Take the latest news from Bergen County, New Jersey, one of the richest counties in the country.  Its sheriff’s department is getting two mine-resistant ambush-protected vehicles, or MRAPs — 15 tons of protective equipment — for a song from the Pentagon.  And there’s nothing special in that.  The Pentagon has handed out  600 of them for nothing since 2013, with plenty more to come.  They’re surplus equipment, mostly from our recent wars, and perhaps they will indeed prove handy for a sheriff fretting about insurgent IEDs (roadside bombs) in New Jersey or elsewhere in the country.  When it comes to the up-armoring and militarization of America’s police forces, this is completely run-of-the-mill stuff.

The only thing newsworthy in the Bergen story is that  someone complained.  To be exact, Bergen County Executive Kathleen Donovan spoke up in opposition to the transfer of the equipment.  “I think,” she  said, “we have lost our way if you start talking about military vehicles on the streets of Bergen County.”  And she bluntly criticized the decision to accept the MRAPs as the “absolute wrong thing to do in Bergen County to try to militarize our county.”  Her chief of staff offered a similar comment: “They are combat vehicles. Why do we need a combat vehicle on the streets of Bergen County?”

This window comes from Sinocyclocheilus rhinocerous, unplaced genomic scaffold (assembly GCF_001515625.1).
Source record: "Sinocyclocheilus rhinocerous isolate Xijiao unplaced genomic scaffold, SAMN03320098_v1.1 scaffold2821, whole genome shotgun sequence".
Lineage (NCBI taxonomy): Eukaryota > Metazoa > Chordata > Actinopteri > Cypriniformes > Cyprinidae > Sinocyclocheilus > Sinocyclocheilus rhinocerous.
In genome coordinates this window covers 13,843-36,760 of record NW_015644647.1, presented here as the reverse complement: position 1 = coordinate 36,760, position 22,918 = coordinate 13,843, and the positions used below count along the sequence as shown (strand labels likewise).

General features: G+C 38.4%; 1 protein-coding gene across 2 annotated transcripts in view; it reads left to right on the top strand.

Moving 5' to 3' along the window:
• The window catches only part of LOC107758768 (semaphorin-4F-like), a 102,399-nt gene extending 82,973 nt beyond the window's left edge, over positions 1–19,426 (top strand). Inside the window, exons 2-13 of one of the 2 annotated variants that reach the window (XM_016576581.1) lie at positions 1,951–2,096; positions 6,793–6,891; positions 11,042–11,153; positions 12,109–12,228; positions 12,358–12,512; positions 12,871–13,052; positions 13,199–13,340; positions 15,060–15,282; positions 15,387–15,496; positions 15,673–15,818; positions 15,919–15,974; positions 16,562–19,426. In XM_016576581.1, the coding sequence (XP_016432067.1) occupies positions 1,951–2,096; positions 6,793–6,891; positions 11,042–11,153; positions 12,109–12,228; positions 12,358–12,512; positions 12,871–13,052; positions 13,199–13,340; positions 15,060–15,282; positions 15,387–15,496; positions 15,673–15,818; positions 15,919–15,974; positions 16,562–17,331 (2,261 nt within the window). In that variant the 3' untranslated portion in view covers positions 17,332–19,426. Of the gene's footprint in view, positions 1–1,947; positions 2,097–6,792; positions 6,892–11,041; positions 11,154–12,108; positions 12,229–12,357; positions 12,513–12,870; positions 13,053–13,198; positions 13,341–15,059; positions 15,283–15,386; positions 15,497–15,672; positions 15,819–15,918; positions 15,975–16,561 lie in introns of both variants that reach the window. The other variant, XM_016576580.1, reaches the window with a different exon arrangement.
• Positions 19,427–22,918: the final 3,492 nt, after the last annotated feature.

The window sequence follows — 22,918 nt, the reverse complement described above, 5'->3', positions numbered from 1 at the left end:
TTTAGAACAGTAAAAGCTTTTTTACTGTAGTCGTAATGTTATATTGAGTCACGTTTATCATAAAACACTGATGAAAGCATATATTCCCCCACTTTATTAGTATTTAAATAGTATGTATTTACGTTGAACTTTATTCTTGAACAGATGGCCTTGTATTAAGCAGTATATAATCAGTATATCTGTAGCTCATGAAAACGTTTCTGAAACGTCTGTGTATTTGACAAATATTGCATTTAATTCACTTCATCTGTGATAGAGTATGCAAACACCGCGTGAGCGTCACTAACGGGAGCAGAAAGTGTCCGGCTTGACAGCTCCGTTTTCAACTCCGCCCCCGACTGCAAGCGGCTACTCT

Sheriff Michael Saudino, on the other hand,  insists that the MRAPs aren’t “combat vehicles” at all.  Forget the fact that they were developed for and used in combat situations.  He suggests instead that one good reason for having them — other than the fact that they are free (except for postage, gas, and upkeep) — is essentially to keep up with the Joneses.  As he pointed out, the Bergen County police already have two MRAPs, and his department has none and, hey, self-respect matters!  (“Should our SWAT guys be any less protected than the county guys?” he asked in a debate with Donovan.)